Wales day trips up 24% after warm weather boost
More than £4m was spent by tourists visiting Wales on day trips in the last 12 months, partly due to warm weather.
The latest official figures show more than 104.6 million day trips were made between April 2016 and March 2017 - up 24.4% on the year before.
The average spend per visit was £42 - up £4 on the previous year and above the UK average.
Economy Secretary Ken Skates said tourism to Wales remained positive in "a challenging global market".
The Great Britain Day survey showed the amount spent increased from £3.2m to £4.3m, a 34.9% increase compared to the same period beginning in 2015.
The most visits were made in May, partly due to the warm weather, with city or large towns being the most popular destination.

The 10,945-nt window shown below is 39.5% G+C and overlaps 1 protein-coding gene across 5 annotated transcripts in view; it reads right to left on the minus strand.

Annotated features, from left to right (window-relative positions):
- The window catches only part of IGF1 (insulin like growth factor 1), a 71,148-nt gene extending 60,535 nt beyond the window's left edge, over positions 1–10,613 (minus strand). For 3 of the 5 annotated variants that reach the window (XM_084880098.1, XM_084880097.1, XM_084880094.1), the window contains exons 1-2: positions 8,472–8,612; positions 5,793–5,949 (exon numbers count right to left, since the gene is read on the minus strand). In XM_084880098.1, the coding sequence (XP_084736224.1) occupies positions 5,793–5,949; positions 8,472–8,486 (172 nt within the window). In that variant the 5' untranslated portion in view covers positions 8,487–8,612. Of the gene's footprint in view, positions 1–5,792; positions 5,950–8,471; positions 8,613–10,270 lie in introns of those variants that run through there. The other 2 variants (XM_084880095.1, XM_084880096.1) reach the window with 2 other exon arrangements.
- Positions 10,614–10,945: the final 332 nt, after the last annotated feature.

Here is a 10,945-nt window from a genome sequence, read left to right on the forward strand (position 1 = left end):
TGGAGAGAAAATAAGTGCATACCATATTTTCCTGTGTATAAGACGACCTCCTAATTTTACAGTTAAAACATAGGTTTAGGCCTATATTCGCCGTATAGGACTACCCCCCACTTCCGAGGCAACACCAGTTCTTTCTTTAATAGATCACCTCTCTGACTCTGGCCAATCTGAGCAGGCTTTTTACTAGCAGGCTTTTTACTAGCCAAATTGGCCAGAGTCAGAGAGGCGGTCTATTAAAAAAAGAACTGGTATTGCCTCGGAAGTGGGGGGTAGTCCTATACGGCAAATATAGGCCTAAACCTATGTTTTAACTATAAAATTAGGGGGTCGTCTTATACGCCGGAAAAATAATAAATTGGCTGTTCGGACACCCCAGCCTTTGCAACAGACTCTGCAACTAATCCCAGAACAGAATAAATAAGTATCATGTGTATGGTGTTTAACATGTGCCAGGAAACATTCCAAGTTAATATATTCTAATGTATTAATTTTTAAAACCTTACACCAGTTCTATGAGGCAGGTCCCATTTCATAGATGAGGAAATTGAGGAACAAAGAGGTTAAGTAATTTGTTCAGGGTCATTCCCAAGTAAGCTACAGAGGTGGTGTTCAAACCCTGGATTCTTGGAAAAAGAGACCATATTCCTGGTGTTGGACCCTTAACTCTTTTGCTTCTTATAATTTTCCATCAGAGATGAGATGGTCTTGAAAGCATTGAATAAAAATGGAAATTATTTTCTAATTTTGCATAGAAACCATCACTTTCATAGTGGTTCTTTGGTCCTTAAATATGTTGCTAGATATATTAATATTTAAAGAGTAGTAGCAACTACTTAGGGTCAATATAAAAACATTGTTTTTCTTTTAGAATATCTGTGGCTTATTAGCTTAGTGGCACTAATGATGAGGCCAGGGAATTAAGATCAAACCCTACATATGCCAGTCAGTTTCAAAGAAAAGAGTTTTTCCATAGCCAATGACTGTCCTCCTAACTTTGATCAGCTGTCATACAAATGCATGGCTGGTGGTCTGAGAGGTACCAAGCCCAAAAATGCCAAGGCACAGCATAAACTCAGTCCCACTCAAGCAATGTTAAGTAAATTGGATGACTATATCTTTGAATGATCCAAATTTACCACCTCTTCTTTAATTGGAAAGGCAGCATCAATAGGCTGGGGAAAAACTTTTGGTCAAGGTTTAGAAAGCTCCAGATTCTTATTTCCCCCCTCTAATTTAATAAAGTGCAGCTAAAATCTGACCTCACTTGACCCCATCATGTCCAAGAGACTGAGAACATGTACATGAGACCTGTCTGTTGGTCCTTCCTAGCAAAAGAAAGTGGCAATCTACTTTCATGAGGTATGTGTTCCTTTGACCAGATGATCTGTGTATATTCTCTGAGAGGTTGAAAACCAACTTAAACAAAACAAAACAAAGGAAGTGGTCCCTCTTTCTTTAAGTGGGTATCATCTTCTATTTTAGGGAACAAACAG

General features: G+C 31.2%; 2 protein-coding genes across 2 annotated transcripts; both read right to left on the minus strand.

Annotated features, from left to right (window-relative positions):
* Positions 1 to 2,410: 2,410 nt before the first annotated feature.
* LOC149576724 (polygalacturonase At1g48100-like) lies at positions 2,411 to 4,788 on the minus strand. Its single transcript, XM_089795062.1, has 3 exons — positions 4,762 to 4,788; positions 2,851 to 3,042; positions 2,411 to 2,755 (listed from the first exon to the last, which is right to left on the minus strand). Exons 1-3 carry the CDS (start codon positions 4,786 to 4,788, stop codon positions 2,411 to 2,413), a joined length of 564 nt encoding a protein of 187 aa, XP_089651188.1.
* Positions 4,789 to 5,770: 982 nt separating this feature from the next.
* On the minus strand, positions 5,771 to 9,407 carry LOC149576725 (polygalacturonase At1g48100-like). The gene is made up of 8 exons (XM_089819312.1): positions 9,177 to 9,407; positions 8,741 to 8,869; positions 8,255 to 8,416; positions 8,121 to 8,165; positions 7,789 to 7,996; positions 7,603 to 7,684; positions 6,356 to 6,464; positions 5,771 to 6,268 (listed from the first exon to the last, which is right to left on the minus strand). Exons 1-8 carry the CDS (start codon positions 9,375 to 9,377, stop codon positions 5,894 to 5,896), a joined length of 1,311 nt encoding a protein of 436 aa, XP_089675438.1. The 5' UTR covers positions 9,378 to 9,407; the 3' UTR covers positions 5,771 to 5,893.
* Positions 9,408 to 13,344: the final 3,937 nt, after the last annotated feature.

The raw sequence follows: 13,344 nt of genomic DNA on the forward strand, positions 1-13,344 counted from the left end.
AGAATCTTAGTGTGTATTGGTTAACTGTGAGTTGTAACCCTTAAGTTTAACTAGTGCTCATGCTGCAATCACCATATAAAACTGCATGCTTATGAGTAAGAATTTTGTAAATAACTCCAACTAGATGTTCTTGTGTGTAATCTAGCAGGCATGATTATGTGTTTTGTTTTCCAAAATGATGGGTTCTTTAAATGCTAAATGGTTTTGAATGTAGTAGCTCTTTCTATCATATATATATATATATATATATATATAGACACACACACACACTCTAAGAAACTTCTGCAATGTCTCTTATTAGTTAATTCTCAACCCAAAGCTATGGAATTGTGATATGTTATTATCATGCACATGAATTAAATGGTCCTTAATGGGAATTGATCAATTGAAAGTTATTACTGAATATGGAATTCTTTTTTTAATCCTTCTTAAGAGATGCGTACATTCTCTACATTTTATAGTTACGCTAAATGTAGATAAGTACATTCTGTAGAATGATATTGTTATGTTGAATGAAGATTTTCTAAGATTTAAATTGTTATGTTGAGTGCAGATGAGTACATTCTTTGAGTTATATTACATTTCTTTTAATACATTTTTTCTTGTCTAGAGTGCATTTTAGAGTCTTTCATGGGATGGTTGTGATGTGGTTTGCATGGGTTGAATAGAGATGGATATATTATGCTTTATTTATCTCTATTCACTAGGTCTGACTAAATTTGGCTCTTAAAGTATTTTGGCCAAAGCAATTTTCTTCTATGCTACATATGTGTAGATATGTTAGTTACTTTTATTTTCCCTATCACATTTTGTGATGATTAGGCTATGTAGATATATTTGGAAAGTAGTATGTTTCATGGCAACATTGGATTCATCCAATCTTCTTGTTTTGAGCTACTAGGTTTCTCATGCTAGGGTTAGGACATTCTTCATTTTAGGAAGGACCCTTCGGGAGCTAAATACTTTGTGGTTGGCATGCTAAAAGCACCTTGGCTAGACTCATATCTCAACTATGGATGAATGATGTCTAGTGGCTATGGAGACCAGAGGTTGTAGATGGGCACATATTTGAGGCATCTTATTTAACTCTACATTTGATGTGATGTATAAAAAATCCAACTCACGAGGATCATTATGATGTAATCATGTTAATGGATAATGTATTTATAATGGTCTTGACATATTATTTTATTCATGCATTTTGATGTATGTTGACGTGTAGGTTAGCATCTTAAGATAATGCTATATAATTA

The Met Office said the weather was generally warmer than the year before.
Mr Skates said the Champions League finals in Cardiff last weekend gave Wales a platform to boost tourism.
He said: "Our overseas visitors also increased last year and we'll make the most of our chance to sell Wales to the world as the place where fans had a remarkable experience during the Champions League final and which saw Gareth Bale lifting the trophy in his home city."
- About 5,000 people were surveyed in Wales as part of the Great British Survey.
- Tourism days are defined as trips of three or more hours, including travel time.
- They must be for leisure purposes, non-routine and outside the place of residence or workplace, with the exception of visits to tourist attractions and special events.
- In Great Britain, 1.8 billion trips were made between March 2015 and April 2016 - up 0.6% on the same period in the year before.